Like many people, Amber Harding has lived a life touched by cancer. But she’s not just putting things in the hands of doctors and hoping for the best. She’s on the front lines, fighting to find a cure for the disease.
Harding, who will graduate from IUP in May with a bachelor’s degree in
chemistry, has spent a lot of her time on campus working on several projects, one of which recently earned her a spotlight at a conference and a cash award. Harding made a presentation recently at the
Pittsburgh Diffraction Society’s 74th annual conference, in Huntsville, Ala., and she came home the winner of the
Chung Soo Yoo Award, which is given annually to the best graduate student presentation at the conference.
What makes it special is that Harding’s presentation was selected as the best—and she’s an undergraduate.
“I was really surprised because of that,” she said. “I was really surprised and excited.”
Under the guidance of IUP faculty members Charles Lake and Avijita Jain, Harding confidently presented her poster at the conference, and she answered any questions that came her way.
“It was kind of intimidating because they are more established people and they have more chemistry knowledge than I do,” she said. “But with their help, I was prepared to go in there and take any questions the best I could. I was well prepared.”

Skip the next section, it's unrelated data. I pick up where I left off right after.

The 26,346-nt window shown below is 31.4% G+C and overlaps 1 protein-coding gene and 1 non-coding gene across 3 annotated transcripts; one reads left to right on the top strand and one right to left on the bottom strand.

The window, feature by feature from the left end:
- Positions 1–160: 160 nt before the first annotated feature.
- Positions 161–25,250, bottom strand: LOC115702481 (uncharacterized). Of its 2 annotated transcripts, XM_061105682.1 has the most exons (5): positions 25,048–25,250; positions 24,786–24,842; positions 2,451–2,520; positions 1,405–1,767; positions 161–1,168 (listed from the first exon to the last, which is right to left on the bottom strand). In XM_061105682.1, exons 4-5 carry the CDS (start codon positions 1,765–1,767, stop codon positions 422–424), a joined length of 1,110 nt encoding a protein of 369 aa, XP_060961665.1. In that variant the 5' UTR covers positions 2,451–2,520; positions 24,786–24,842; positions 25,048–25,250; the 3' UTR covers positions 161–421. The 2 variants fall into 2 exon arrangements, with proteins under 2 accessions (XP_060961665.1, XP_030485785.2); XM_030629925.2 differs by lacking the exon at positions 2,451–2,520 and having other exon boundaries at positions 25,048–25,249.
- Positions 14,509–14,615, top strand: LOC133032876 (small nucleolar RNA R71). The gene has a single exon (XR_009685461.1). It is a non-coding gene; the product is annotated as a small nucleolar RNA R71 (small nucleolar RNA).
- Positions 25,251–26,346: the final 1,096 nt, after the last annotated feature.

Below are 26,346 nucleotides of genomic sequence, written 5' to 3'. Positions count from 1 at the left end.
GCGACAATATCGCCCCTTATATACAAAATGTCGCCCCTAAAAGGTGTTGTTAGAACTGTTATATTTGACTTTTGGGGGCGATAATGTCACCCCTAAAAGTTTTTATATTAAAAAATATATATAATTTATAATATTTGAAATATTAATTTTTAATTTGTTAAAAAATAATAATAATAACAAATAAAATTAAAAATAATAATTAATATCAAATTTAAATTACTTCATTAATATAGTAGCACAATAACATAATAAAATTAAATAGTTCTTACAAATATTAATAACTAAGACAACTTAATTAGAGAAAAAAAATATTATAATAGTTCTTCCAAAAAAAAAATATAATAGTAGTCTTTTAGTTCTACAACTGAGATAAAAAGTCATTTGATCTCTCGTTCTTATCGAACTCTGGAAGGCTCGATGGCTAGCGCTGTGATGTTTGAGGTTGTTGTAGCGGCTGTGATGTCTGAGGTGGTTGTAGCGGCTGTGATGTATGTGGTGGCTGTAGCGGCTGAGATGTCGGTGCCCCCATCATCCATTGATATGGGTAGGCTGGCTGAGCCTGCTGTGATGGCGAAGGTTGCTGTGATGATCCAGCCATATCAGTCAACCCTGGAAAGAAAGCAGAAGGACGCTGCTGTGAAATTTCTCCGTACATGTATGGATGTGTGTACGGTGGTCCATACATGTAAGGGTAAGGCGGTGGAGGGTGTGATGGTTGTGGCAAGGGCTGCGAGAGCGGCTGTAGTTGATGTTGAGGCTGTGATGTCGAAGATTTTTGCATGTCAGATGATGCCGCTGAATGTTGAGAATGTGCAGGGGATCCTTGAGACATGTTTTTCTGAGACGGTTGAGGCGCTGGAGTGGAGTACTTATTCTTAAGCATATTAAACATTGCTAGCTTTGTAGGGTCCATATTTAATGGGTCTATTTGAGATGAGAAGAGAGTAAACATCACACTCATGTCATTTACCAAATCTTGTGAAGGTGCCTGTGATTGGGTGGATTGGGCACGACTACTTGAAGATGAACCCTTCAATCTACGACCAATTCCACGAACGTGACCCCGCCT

Jain said Harding’s work spoke for itself, even if she is an undergraduate student.
“This shows her hard work and determination to do a good presentation,” Jain said. “Winning an award typically given to a graduate student is a very big achievement for her. She was able to prepare a very good poster and did an excellent job in presenting it.”
The poster, titled “A ruthenium complex with three ligands after light activation changes to a ruthenium complex with two ligands,” comes with a complex title, but a simple explanation.
“It could be used to help cure cancer,” she said proudly.
Cancer is something close to Harding’s heart these days. Her mother, Cindy, has fought the disease recently, and helping researchers find a cure would be quite a feat. When Harding first realized what some of her lab work could potentially do, she couldn’t quite believe it.
“I was like, ‘Wow, we could get something great out of this.’”
It wasn’t overnight that Harding reached this point in her career. It took many long nights in the Weyandt Hall chemistry lab, a place she jokingly calls her second home. But it’s been well worth it. Harding used her working relationships with IUP faculty members—especially Lake—to blossom into an award-winning student.
“He’s the one who pushed me and showed me that I could do it,” she said. “He showed me that the sky’s the limit. He’s a major driving force in me becoming successful.”
Harding will graduate in May, and she hopes to begin working in the chemistry field. Maybe then she’ll continue the research that she started here at IUP. And who knows? Maybe a cure for cancer could be found a little bit sooner.
“I think this is really important,” Harding said of her lab work. “If this has the potential to help, it would be really good.”